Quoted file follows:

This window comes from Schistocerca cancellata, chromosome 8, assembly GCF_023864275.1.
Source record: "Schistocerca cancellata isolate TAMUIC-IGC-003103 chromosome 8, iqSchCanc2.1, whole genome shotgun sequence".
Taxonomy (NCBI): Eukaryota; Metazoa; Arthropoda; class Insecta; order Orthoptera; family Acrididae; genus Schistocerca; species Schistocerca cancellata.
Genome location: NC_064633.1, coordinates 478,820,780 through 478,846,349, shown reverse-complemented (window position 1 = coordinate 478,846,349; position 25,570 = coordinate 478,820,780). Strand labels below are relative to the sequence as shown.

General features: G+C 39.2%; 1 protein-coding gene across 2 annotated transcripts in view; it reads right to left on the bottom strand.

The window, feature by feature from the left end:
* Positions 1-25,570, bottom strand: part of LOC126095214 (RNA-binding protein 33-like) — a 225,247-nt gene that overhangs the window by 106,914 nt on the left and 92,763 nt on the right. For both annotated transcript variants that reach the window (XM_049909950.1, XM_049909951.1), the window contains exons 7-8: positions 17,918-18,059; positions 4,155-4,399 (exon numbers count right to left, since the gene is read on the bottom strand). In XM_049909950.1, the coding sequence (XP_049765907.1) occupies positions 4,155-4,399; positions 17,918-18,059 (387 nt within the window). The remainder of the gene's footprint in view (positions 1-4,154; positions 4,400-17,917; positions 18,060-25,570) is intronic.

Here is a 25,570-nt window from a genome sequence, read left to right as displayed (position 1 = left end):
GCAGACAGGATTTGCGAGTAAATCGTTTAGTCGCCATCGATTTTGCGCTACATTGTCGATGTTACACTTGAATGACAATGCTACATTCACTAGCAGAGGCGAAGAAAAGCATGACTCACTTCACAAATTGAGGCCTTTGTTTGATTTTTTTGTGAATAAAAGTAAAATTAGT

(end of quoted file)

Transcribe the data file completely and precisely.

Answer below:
This window comes from Schistocerca cancellata, chromosome 8, assembly GCF_023864275.1.
Source record: "Schistocerca cancellata isolate TAMUIC-IGC-003103 chromosome 8, iqSchCanc2.1, whole genome shotgun sequence".
Taxonomy (NCBI): Eukaryota; Metazoa; Arthropoda; class Insecta; order Orthoptera; family Acrididae; genus Schistocerca; species Schistocerca cancellata.
Genome location: NC_064633.1, coordinates 478,820,780 through 478,846,349, shown reverse-complemented (window position 1 = coordinate 478,846,349; position 25,570 = coordinate 478,820,780). Strand labels below are relative to the sequence as shown.

General features: G+C 39.2%; 1 protein-coding gene across 2 annotated transcripts in view; it reads right to left on the bottom strand.

The window, feature by feature from the left end:
* Positions 1-25,570, bottom strand: part of LOC126095214 (RNA-binding protein 33-like) — a 225,247-nt gene that overhangs the window by 106,914 nt on the left and 92,763 nt on the right. For both annotated transcript variants that reach the window (XM_049909950.1, XM_049909951.1), the window contains exons 7-8: positions 17,918-18,059; positions 4,155-4,399 (exon numbers count right to left, since the gene is read on the bottom strand). In XM_049909950.1, the coding sequence (XP_049765907.1) occupies positions 4,155-4,399; positions 17,918-18,059 (387 nt within the window). The remainder of the gene's footprint in view (positions 1-4,154; positions 4,400-17,917; positions 18,060-25,570) is intronic.

Here is a 25,570-nt window from a genome sequence, read left to right as displayed (position 1 = left end):
GCAGACAGGATTTGCGAGTAAATCGTTTAGTCGCCATCGATTTTGCGCTACATTGTCGATGTTACACTTGAATGACAATGCTACATTCACTAGCAGAGGCGAAGAAAAGCATGACTCACTTCACAAATTGAGGCCTTTGTTTGATTTTTTTGTGAATAAAAGTAAAATTAGT